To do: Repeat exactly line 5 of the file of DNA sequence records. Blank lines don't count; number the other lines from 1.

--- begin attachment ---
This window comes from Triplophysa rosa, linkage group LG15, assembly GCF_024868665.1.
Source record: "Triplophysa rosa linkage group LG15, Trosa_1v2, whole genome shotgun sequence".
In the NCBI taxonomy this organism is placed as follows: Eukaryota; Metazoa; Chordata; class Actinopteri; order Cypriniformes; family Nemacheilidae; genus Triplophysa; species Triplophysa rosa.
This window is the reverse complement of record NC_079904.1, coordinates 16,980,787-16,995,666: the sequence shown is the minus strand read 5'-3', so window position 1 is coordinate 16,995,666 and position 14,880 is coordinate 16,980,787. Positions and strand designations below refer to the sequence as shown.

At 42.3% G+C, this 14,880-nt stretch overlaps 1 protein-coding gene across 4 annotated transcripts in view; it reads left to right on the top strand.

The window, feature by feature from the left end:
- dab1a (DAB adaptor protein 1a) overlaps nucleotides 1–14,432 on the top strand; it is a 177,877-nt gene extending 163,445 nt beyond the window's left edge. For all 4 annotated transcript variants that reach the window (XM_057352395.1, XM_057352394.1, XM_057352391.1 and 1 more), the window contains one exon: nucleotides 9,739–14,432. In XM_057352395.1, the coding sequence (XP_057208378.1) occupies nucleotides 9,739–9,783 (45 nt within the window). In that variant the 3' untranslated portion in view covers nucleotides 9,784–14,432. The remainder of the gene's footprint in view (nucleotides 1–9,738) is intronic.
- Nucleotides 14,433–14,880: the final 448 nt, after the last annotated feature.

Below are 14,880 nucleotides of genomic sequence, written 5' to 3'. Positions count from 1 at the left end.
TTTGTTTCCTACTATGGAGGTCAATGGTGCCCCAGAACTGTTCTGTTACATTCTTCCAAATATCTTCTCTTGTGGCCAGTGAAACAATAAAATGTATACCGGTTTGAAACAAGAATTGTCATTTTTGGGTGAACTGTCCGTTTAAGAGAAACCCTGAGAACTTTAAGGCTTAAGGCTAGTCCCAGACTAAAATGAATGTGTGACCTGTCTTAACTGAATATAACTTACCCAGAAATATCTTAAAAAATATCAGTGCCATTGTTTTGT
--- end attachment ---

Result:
At 42.3% G+C, this 14,880-nt stretch overlaps 1 protein-coding gene across 4 annotated transcripts in view; it reads left to right on the top strand.